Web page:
Can someone give a an explanation as to how the code would arrive at 274,877,906,944 through bit shifting, it would help me progress.



Well, first of all welcome to the forum.  :t
Second:  for the fourth point, you need to convert the result in edx:eax  register pairs, into ascii values to see this value in a decimal fashion. The algo is correct, but the register hold the value in binary. Third is: The code would simply multiply eax by 2 (in each loop), because is that what you do when you perform something like this: 2^x (that is 2*2*2....x times). By rotating the contents in edx trough the carry flag, we insure that every bit that go out from eax comes into edx, moving forward (to the most significant digits of the number) as the operation dictates (x times). Because the whole number is a binary number, every bit count. Fourth: Well, my english is not the most brilliant and my explanation maybe not so clear. You should keep studying. Fifth: In the second example there's an instruction that i don't know (i'm kind of new to the 32 bit assembly programming) so i won't tell you something about it.  :bgrin:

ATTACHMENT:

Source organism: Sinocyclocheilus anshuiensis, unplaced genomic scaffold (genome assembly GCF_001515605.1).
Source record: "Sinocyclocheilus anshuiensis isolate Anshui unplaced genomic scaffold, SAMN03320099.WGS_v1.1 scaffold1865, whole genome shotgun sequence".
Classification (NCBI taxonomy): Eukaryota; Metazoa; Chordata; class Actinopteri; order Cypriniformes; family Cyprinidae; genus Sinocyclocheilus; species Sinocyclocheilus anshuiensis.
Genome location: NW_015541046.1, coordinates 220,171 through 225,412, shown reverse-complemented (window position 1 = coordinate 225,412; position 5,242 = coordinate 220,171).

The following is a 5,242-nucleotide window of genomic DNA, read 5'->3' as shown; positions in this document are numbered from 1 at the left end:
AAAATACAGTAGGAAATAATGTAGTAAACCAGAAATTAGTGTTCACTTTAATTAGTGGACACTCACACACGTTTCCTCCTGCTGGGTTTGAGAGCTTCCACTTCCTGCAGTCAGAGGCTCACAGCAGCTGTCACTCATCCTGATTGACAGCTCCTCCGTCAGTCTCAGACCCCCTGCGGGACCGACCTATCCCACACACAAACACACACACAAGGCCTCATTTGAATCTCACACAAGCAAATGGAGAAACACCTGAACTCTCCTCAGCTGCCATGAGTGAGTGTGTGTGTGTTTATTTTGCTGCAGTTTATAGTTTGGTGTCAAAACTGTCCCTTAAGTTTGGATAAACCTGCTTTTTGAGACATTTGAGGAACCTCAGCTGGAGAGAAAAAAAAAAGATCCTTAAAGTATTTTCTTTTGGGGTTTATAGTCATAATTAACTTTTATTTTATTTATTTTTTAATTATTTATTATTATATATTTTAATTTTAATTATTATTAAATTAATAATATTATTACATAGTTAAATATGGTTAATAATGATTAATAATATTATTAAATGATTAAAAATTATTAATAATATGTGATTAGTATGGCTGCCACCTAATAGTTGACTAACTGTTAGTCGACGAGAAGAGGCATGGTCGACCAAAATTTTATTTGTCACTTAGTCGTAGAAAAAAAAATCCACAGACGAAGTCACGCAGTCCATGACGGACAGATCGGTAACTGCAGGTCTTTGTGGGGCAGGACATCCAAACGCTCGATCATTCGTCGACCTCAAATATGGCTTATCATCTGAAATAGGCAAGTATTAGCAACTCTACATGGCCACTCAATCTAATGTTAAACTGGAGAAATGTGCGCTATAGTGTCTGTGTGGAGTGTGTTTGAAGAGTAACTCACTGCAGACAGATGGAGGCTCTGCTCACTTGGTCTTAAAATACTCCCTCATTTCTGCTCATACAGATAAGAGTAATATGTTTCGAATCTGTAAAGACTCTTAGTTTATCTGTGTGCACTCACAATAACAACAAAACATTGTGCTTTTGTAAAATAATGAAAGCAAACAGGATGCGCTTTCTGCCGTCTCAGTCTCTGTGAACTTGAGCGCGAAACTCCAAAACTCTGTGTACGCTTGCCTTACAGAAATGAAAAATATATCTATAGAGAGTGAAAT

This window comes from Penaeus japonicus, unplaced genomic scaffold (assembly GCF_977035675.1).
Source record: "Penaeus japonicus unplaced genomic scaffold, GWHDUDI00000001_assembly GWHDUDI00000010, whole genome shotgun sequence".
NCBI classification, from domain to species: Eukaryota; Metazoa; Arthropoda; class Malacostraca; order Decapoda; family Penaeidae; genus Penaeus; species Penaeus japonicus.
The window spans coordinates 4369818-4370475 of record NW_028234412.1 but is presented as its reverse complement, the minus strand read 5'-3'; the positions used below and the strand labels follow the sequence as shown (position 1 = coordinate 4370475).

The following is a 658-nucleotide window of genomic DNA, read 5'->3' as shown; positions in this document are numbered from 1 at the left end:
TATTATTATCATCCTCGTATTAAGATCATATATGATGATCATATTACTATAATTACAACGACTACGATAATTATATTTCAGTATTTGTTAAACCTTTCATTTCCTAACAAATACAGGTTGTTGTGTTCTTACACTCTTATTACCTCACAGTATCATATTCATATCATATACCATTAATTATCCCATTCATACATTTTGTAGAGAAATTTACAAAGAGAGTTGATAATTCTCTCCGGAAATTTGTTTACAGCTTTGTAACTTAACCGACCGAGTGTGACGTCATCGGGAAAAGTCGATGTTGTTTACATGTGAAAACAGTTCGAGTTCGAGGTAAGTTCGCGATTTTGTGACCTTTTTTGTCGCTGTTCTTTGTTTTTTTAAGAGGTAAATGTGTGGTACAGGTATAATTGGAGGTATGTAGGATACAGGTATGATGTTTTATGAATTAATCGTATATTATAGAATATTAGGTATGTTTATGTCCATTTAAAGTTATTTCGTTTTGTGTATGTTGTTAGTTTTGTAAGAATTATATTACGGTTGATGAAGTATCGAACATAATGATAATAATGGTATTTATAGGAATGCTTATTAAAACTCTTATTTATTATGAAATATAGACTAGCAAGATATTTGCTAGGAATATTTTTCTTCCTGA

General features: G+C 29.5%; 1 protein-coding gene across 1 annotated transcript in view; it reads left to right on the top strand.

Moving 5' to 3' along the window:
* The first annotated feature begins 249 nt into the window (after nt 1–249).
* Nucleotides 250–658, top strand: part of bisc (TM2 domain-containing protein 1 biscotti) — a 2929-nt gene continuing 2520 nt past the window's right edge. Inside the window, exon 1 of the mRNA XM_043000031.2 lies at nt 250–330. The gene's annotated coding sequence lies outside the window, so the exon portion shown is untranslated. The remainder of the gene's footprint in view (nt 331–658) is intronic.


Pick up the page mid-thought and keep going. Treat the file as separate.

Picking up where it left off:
Felipe.

aw27

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Re: Handling exponents and printing large numbers to console or win32
« Reply #2 on: July 13, 2017, 03:37:54 PM »
How would verify that the answer is and print it to a win32 window.

Just print it.

Code: [Select]
.386
.model flat, stdcall
option casemap :none 

includelib \masm32\lib\msvcrt.lib
sprintf proto C :vararg
includelib \masm32\lib\user32.lib
MessageBoxA proto :ptr,:ptr,:ptr,:DWORD
includelib \masm32\lib\kernel32.lib
ExitProcess proto :dword

.data
   format db "%lld", 13, 10, 0
   _title db "Result",13,10,0
   
.code

main PROC
LOCAL szBuf[9]:byte

xor edx,edx
mov eax,2    ; now you have 2 in edx:eax
mov ecx,38   ; 2^n, in this case 2^38 (any value x, 1 <= x <= 63, is valid).

x1:
dec ecx      ; decrease ecx by 1
jz ready     ; if it's 2^1, we are ready.

shl eax,1    ; shift eax left through carry flag (CF) (overflow makes edx:eax zero)
rcl edx,1    ; rotate edx through carry flag (CF) left
jmp x1

ready: 
invoke sprintf, addr szBuf, offset format, eax, edx
invoke MessageBoxA, 0, addr szBuf, offset _title, 0
invoke ExitProcess, 0
main ENDP
END main
« Last Edit: July 13, 2017, 04:50:25 PM by aw27 »

jj2007